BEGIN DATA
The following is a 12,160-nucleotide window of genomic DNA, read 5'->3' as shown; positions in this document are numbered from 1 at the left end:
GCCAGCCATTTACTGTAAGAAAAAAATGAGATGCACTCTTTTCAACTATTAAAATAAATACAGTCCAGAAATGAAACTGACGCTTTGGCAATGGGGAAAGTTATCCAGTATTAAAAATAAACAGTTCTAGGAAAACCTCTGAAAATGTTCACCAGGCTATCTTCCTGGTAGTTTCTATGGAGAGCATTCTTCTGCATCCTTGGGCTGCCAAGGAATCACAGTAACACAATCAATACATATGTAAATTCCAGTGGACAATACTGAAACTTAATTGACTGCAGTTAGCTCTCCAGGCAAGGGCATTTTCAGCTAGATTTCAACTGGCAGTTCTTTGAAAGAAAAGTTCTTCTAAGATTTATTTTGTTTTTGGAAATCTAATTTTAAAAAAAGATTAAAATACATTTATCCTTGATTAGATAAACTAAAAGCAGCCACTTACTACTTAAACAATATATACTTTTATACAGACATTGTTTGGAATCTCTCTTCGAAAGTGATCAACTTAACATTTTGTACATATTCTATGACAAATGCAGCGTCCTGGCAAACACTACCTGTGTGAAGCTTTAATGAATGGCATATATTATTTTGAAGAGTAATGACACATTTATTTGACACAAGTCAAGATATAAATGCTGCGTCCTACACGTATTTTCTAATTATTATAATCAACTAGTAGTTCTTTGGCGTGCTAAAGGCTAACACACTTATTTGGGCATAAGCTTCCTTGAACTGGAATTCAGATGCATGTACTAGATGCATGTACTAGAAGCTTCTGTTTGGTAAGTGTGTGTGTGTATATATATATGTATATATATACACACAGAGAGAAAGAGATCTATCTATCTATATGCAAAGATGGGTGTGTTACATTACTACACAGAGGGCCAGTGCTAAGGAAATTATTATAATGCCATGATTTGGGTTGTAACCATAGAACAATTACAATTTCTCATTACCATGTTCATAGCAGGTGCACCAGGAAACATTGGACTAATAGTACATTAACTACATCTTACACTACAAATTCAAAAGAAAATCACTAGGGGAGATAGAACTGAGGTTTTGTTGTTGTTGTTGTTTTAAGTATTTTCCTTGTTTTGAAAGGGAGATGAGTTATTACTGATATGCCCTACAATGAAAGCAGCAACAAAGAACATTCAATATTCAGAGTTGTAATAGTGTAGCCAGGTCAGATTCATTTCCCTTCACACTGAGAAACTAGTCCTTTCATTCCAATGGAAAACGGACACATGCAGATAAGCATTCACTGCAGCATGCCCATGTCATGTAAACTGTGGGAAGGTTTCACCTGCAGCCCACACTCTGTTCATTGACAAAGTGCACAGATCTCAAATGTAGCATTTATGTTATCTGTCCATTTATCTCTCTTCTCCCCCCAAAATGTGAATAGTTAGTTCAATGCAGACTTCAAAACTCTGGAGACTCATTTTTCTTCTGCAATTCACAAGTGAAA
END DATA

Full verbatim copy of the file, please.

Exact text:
The following is a 12,160-nucleotide window of genomic DNA, read 5'->3' as shown; positions in this document are numbered from 1 at the left end:
GCCAGCCATTTACTGTAAGAAAAAAATGAGATGCACTCTTTTCAACTATTAAAATAAATACAGTCCAGAAATGAAACTGACGCTTTGGCAATGGGGAAAGTTATCCAGTATTAAAAATAAACAGTTCTAGGAAAACCTCTGAAAATGTTCACCAGGCTATCTTCCTGGTAGTTTCTATGGAGAGCATTCTTCTGCATCCTTGGGCTGCCAAGGAATCACAGTAACACAATCAATACATATGTAAATTCCAGTGGACAATACTGAAACTTAATTGACTGCAGTTAGCTCTCCAGGCAAGGGCATTTTCAGCTAGATTTCAACTGGCAGTTCTTTGAAAGAAAAGTTCTTCTAAGATTTATTTTGTTTTTGGAAATCTAATTTTAAAAAAAGATTAAAATACATTTATCCTTGATTAGATAAACTAAAAGCAGCCACTTACTACTTAAACAATATATACTTTTATACAGACATTGTTTGGAATCTCTCTTCGAAAGTGATCAACTTAACATTTTGTACATATTCTATGACAAATGCAGCGTCCTGGCAAACACTACCTGTGTGAAGCTTTAATGAATGGCATATATTATTTTGAAGAGTAATGACACATTTATTTGACACAAGTCAAGATATAAATGCTGCGTCCTACACGTATTTTCTAATTATTATAATCAACTAGTAGTTCTTTGGCGTGCTAAAGGCTAACACACTTATTTGGGCATAAGCTTCCTTGAACTGGAATTCAGATGCATGTACTAGATGCATGTACTAGAAGCTTCTGTTTGGTAAGTGTGTGTGTGTATATATATATGTATATATATACACACAGAGAGAAAGAGATCTATCTATCTATATGCAAAGATGGGTGTGTTACATTACTACACAGAGGGCCAGTGCTAAGGAAATTATTATAATGCCATGATTTGGGTTGTAACCATAGAACAATTACAATTTCTCATTACCATGTTCATAGCAGGTGCACCAGGAAACATTGGACTAATAGTACATTAACTACATCTTACACTACAAATTCAAAAGAAAATCACTAGGGGAGATAGAACTGAGGTTTTGTTGTTGTTGTTGTTTTAAGTATTTTCCTTGTTTTGAAAGGGAGATGAGTTATTACTGATATGCCCTACAATGAAAGCAGCAACAAAGAACATTCAATATTCAGAGTTGTAATAGTGTAGCCAGGTCAGATTCATTTCCCTTCACACTGAGAAACTAGTCCTTTCATTCCAATGGAAAACGGACACATGCAGATAAGCATTCACTGCAGCATGCCCATGTCATGTAAACTGTGGGAAGGTTTCACCTGCAGCCCACACTCTGTTCATTGACAAAGTGCACAGATCTCAAATGTAGCATTTATGTTATCTGTCCATTTATCTCTCTTCTCCCCCCAAAATGTGAATAGTTAGTTCAATGCAGACTTCAAAACTCTGGAGACTCATTTTTCTTCTGCAATTCACAAGTGAAA